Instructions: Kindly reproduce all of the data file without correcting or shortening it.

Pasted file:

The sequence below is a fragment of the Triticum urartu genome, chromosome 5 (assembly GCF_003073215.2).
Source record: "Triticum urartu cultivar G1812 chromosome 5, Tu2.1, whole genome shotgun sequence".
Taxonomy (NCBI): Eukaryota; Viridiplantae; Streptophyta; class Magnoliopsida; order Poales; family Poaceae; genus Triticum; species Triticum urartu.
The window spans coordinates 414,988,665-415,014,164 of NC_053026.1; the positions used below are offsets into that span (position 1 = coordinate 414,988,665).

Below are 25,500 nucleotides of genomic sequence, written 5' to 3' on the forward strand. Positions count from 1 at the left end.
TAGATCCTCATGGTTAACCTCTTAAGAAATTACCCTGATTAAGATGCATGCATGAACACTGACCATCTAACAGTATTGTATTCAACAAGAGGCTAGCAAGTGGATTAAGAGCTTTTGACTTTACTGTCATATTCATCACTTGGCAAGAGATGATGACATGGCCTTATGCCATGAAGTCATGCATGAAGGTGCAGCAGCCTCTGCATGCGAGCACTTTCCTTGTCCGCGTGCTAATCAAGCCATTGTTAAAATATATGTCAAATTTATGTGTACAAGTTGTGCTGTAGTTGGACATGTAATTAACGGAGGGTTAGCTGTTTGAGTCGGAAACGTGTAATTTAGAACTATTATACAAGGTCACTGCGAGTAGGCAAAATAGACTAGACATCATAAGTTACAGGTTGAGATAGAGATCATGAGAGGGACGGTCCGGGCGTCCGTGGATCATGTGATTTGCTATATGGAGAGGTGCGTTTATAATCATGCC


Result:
The sequence below is a fragment of the Triticum urartu genome, chromosome 5 (assembly GCF_003073215.2).
Source record: "Triticum urartu cultivar G1812 chromosome 5, Tu2.1, whole genome shotgun sequence".
Taxonomy (NCBI): Eukaryota; Viridiplantae; Streptophyta; class Magnoliopsida; order Poales; family Poaceae; genus Triticum; species Triticum urartu.
The window spans coordinates 414,988,665-415,014,164 of NC_053026.1; the positions used below are offsets into that span (position 1 = coordinate 414,988,665).

Below are 25,500 nucleotides of genomic sequence, written 5' to 3' on the forward strand. Positions count from 1 at the left end.
TAGATCCTCATGGTTAACCTCTTAAGAAATTACCCTGATTAAGATGCATGCATGAACACTGACCATCTAACAGTATTGTATTCAACAAGAGGCTAGCAAGTGGATTAAGAGCTTTTGACTTTACTGTCATATTCATCACTTGGCAAGAGATGATGACATGGCCTTATGCCATGAAGTCATGCATGAAGGTGCAGCAGCCTCTGCATGCGAGCACTTTCCTTGTCCGCGTGCTAATCAAGCCATTGTTAAAATATATGTCAAATTTATGTGTACAAGTTGTGCTGTAGTTGGACATGTAATTAACGGAGGGTTAGCTGTTTGAGTCGGAAACGTGTAATTTAGAACTATTATACAAGGTCACTGCGAGTAGGCAAAATAGACTAGACATCATAAGTTACAGGTTGAGATAGAGATCATGAGAGGGACGGTCCGGGCGTCCGTGGATCATGTGATTTGCTATATGGAGAGGTGCGTTTATAATCATGCC